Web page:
GOD desires MERCY and not SACRIFICE: "Now it happened, as Jesus sat at the table in the house, that behold, many tax collectors and sinners came and sat down with Him and His disciples. And when the Pharisees saw it, they said to His disciples, 'Why does your Teacher eat with tax collectors and sinners?' When Jesus heard that, He said to them, ‘Those who are well have no need of a physician, but those who are sick. But go and learn what this means: I desire mercy and not sacrifice. For I did not come to call the righteous, but sinners, to repentance.’" (Matt. 9:10-13)
The problem with the Pharisees living during the time of Jesus was that although they followed the laws of Moses and the rituals religiously, their hearts were hard and cold towards the real needs of the underprivileged people. When they expressed dismay to Jesus for fellowshipping with the downtrodden scum of their society, Jesus (quoting from Hosea 6:6) challenged them to learn the meaning of Jehovah’s words, “I desire mercy, and not sacrifice”. God had already judged sacrifices without mercy as worthless!
Although God had instituted the sacrificial system from the earliest of times, He did not want the outward sacrifice and rituals to become a substitute for inward righteousness. God was not pleased with empty rituals that the Pharisees were observing. They obeyed the letter of the law but lacked compassion and mercy towards the less fortunate people, and they associated only with self-righteous people like themselves.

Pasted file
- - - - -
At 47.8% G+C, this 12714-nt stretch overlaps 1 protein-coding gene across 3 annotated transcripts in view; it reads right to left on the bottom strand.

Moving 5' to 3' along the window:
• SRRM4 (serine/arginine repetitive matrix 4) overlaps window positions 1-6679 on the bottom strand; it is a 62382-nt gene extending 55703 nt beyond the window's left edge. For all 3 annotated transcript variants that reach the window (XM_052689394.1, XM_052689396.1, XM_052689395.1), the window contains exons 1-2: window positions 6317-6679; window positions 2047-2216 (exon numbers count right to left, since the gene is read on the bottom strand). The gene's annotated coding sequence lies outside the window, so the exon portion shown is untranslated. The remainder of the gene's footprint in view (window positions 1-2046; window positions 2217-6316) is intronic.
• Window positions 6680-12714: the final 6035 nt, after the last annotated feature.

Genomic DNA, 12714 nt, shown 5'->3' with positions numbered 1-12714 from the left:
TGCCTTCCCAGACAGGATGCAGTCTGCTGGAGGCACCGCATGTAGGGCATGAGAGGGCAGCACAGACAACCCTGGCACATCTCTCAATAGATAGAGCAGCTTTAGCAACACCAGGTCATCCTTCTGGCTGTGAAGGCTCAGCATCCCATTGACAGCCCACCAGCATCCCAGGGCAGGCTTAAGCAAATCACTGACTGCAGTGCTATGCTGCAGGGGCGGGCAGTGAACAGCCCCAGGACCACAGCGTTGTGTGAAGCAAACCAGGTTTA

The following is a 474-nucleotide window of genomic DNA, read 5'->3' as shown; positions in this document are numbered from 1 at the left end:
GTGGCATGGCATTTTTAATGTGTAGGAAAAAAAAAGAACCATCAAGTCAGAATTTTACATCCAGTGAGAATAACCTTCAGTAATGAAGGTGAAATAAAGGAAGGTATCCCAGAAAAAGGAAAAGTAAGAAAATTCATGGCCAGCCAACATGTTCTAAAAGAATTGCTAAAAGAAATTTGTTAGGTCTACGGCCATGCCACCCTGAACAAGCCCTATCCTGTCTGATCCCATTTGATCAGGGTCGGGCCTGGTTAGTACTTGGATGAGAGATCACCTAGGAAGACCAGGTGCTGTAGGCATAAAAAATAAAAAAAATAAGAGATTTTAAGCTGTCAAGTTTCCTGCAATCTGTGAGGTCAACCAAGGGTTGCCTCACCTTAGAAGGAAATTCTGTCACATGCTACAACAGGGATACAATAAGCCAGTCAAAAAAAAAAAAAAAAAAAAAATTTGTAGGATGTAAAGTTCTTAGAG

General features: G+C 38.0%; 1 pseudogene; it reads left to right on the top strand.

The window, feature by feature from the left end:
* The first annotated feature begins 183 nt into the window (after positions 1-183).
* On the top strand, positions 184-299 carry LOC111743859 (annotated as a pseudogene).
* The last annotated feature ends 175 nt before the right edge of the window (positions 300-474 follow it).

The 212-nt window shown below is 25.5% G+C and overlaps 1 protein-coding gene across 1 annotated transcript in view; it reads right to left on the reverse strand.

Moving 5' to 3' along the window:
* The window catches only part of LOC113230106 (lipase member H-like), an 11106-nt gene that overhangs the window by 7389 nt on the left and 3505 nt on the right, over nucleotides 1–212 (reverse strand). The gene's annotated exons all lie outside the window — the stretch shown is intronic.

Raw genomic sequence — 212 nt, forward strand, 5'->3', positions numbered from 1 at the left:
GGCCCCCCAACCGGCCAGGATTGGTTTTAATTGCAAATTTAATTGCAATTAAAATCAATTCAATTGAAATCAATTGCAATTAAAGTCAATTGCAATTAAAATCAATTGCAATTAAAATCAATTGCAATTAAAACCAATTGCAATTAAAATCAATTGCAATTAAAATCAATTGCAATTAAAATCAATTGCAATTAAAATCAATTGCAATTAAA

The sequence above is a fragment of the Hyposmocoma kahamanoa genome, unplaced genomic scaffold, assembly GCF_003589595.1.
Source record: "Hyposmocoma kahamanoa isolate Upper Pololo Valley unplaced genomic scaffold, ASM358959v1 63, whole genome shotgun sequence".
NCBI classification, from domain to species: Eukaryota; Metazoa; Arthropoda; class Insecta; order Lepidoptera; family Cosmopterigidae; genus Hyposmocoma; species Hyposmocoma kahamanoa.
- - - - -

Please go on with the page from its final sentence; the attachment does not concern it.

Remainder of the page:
Jesus Christ perfectly fulfilled God’s desire for mercy (and sacrifice) when He gave His own life for redeeming all sinners and fulfilled God’s justice as well. The Scripture tell us, “There is none righteous, no, not one” (Rom. 3:10). So, Jesus came to call all sinners to repentance, but in reality He could only work in those people who acknowledged their own sins and repented before God. Jesus could not perform any acts of mercy and grace towards those who were proud, self-righteous, and unrepentant—like the Pharisees. The Pharisees were more concerned about outward religious forms than about inward compassion. Jesus could not help those who thought that they were righteous and needed no help!
As we read the stories of the public ministry of Jesus, it is clear that He did not minister only to crowds (8:1; 9:36), but He had time for individuals as well. He had compassion on people shunned by the society, and He was particularly concerned with needy individuals. In calling the tax-collector Matthew to be his disciple (Matt. 9:9), Jesus demonstrated in real life that salvation depended on the mercy of God and not on the merits or sacrifices of people. In the similar fashion, we (as His followers) should be equally eager to present the gospel of Christ to everyone, rich or poor, wise or foolish, mighty or weak, irrespective of race, color or stature.
Today, God wants to meet each of us at our point of need, offering forgiveness, healing, and hope through eternal life. God freely gives us what we don’t deserve. As we realize God’s grace in our lives, we should extend the same grace to needy people around us. By extending out this grace in reaching out to people in need, we can be the extension of our Lord Jesus in our world and guide them to His healing touch as well. Remember, God desires mercy and not sacrifice!